RSA touts DIY certificates

Certifiable decision

ComputerWire: IT Industry Intelligence

A new option for web authentication from RSA Security Inc will let businesses manage their own SSL (Secure Socket ayer) digital certificates, instead of having to rely on certificate authority service providers who charge an annual fee per certificate.

The need to reliably authenticate Web servers to visiting browsers, calls for trusted certificates to complete the certificate validation process in a way that is transparent to the end-user. In the same way that a business will want to verify the identity of an individual wanting to make a commercial web site transaction, visitors to web sites want to see a level of trust. By reliably authenticating Web servers to visiting browsers, SSL server certificates help build that trust.

With RSA's Keon Web Server SSL, customers' Web server certificates generated and issued by their RSA Keon Certificate Authority (CA) software are designed to be automatically validated and trusted by popular Web browsers, email packages or other secure applications. The product is targeted for use anywhere there is a need for web authentication, to support a move to digital signatures, or to improve the level of secure access to corporate email or virtual private network (VPN) systems.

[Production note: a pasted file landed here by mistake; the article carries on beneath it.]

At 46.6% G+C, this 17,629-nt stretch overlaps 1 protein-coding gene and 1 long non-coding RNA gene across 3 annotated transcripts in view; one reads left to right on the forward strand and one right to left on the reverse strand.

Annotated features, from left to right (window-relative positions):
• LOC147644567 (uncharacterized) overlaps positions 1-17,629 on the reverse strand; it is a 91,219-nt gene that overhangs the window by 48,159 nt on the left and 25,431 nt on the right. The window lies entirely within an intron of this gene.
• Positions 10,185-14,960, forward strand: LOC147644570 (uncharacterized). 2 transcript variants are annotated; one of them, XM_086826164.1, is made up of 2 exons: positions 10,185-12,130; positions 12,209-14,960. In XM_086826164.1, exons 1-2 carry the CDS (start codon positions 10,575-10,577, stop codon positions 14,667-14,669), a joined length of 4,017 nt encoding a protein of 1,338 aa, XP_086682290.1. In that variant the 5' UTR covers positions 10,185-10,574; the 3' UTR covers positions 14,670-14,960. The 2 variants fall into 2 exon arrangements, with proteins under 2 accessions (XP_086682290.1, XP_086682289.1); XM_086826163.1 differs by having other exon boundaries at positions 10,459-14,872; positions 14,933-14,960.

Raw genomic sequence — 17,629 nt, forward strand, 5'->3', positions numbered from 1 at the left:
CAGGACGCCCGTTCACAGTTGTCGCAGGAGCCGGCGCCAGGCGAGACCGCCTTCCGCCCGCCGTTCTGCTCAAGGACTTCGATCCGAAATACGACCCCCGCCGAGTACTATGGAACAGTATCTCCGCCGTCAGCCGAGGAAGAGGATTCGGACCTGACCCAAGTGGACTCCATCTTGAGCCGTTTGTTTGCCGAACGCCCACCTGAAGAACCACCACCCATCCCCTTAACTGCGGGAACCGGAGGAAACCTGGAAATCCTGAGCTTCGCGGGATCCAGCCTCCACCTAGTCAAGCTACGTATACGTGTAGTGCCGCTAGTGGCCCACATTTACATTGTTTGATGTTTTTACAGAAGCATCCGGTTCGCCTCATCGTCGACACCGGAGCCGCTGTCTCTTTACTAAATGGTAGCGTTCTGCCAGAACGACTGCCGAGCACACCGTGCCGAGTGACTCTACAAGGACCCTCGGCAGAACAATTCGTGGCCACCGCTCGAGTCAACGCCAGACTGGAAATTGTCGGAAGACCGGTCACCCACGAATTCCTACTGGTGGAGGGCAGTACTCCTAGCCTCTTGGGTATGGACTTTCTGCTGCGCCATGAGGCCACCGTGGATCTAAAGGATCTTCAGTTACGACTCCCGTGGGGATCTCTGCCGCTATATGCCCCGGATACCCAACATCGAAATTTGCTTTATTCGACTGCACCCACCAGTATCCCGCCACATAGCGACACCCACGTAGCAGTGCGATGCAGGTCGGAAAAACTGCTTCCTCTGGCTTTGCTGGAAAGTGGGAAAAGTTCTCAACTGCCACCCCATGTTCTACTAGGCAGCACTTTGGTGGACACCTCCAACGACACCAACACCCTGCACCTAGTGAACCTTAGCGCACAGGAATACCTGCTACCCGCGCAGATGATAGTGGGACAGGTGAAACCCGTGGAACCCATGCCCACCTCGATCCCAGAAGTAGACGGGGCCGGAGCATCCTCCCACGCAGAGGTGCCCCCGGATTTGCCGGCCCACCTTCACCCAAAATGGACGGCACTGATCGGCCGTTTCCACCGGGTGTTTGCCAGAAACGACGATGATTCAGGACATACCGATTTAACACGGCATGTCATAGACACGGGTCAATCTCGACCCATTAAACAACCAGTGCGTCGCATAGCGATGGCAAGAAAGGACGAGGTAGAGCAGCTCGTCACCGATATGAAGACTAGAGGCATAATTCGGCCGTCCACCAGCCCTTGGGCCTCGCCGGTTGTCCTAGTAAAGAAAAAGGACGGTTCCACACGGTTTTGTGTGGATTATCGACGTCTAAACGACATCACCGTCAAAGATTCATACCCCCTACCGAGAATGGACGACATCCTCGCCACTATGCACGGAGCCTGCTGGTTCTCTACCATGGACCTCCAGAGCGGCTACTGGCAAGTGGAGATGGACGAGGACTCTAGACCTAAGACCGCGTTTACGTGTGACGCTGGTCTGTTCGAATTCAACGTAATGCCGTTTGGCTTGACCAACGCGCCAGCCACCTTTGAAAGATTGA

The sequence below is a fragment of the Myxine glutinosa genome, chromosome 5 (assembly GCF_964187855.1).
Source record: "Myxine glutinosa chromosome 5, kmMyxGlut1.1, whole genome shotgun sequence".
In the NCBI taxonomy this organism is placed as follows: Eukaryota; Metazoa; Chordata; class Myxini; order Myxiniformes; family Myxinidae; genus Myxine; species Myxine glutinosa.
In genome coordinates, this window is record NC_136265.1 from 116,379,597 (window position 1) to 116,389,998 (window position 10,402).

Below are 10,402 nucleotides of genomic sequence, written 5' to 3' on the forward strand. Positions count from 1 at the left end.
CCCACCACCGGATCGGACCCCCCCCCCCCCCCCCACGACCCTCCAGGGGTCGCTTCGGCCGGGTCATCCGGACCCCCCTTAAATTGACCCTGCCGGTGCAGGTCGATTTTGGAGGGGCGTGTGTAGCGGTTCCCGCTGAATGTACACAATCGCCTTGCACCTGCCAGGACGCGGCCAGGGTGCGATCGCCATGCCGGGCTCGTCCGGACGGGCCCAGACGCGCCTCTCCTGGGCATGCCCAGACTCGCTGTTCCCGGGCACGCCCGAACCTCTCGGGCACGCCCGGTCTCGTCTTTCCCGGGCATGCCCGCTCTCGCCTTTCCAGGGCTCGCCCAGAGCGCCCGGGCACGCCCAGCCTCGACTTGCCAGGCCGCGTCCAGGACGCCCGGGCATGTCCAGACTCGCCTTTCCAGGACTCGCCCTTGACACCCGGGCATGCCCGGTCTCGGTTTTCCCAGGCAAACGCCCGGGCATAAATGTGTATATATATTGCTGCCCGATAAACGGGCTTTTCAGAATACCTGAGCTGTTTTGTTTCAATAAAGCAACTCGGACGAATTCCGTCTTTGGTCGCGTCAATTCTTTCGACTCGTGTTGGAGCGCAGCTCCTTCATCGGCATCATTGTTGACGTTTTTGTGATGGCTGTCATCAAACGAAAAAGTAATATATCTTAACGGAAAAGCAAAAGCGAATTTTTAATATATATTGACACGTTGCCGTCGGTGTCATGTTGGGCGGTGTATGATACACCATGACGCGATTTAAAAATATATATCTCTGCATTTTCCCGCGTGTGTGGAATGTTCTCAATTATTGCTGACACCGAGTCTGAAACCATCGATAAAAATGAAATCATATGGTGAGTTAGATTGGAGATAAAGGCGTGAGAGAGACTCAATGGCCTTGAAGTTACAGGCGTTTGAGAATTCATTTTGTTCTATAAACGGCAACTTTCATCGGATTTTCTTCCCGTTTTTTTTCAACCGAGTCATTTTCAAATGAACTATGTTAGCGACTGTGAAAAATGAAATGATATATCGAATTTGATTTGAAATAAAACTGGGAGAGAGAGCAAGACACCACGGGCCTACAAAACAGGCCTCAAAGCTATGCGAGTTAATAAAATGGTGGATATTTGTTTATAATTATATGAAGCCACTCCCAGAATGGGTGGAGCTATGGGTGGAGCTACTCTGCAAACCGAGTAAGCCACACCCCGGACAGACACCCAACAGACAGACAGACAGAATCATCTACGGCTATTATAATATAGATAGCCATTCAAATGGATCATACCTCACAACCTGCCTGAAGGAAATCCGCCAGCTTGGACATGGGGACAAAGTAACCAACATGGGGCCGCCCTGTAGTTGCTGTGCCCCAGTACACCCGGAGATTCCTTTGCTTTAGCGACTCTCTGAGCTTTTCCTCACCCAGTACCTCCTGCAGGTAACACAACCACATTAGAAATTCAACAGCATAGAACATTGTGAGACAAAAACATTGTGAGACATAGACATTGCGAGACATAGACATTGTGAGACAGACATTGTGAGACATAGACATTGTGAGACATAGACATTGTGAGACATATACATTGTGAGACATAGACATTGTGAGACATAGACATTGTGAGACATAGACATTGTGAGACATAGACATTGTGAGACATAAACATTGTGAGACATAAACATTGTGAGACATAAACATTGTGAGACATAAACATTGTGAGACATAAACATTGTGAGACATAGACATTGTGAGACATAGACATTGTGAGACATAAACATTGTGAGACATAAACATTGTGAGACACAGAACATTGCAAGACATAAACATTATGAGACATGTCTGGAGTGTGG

The Bedford, Massachusetts-based security vendor claims its option is a cheaper alternative to a service-based approach to CA-based server authentication. It is a move no doubt intended to chip away at the managed certificate business of RSA rival, Verisign Inc.

The RSA Keon Web Server SSL offering is intended to take care of all aspects surrounding the issuing, management and validation of SSL server certificates, using 128-bit encryption between browsers and servers. It also includes various root signing services to accredit a businesses' certificate authority to RSA's own recognized trust hierarchy.

© Computerwire

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